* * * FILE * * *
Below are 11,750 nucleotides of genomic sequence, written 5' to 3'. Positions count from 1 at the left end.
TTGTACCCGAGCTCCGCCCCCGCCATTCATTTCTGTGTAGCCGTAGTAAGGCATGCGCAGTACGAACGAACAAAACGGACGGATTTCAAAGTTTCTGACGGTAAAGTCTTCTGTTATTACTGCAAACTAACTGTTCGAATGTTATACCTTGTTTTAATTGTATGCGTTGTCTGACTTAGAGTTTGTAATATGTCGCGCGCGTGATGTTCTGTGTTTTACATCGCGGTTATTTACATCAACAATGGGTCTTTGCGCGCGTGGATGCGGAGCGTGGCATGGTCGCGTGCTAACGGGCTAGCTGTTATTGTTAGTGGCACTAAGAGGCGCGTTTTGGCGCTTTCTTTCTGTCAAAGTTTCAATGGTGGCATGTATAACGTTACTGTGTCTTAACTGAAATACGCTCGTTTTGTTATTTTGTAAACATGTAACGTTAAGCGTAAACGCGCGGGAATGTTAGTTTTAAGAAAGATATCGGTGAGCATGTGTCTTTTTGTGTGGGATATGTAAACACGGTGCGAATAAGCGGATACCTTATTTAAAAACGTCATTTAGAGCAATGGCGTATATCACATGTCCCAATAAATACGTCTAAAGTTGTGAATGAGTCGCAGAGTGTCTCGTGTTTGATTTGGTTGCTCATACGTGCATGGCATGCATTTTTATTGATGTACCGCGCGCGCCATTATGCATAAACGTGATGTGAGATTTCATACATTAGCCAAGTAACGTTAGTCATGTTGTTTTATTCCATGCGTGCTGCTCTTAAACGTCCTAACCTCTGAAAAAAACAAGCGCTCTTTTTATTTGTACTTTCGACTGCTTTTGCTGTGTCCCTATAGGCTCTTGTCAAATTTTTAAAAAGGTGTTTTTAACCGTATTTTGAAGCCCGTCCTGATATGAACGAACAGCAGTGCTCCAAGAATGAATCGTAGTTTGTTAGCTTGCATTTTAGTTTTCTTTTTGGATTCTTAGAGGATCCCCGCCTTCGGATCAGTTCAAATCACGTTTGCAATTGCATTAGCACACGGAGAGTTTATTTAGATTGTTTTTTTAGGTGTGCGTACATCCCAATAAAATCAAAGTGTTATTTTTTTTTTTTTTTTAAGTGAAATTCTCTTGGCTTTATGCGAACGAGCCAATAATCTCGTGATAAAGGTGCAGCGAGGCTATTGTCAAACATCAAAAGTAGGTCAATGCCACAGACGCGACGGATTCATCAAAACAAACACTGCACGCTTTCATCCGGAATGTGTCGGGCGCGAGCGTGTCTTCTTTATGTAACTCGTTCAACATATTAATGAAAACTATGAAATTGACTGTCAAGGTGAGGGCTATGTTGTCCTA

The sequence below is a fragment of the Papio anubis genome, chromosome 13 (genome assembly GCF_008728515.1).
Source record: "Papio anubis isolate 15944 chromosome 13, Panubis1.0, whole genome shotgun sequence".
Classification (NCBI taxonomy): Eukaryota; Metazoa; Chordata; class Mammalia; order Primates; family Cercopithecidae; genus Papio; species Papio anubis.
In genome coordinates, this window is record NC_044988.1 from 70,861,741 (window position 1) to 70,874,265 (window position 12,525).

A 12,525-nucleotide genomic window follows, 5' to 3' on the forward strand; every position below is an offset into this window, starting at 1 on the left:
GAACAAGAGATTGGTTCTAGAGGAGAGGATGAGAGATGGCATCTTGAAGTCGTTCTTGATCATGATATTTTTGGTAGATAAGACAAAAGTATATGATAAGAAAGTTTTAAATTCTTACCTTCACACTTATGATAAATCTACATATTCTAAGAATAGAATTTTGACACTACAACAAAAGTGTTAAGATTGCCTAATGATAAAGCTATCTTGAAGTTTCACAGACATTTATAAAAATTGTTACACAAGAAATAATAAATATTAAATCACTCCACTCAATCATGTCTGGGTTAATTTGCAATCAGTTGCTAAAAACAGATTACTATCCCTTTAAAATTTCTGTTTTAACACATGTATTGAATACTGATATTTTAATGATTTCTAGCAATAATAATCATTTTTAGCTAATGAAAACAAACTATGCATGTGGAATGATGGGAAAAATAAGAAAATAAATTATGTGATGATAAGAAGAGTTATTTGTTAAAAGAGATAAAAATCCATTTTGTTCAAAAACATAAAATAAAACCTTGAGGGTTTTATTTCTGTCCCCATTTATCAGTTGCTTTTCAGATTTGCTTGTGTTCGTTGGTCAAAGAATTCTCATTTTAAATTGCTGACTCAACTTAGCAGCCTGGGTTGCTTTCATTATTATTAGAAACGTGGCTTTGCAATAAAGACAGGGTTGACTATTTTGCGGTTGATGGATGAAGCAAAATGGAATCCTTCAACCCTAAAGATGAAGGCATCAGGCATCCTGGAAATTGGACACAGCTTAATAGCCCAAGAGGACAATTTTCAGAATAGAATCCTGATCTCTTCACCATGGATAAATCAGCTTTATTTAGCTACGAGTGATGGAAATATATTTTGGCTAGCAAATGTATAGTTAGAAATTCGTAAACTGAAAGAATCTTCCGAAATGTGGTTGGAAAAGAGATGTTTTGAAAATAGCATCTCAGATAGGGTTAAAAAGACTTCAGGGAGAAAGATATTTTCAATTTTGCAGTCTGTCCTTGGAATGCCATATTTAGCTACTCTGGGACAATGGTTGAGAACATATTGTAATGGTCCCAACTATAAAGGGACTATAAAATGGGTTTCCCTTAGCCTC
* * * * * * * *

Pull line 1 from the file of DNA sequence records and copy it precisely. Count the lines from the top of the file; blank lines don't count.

Below are 11,750 nucleotides of genomic sequence, written 5' to 3'. Positions count from 1 at the left end.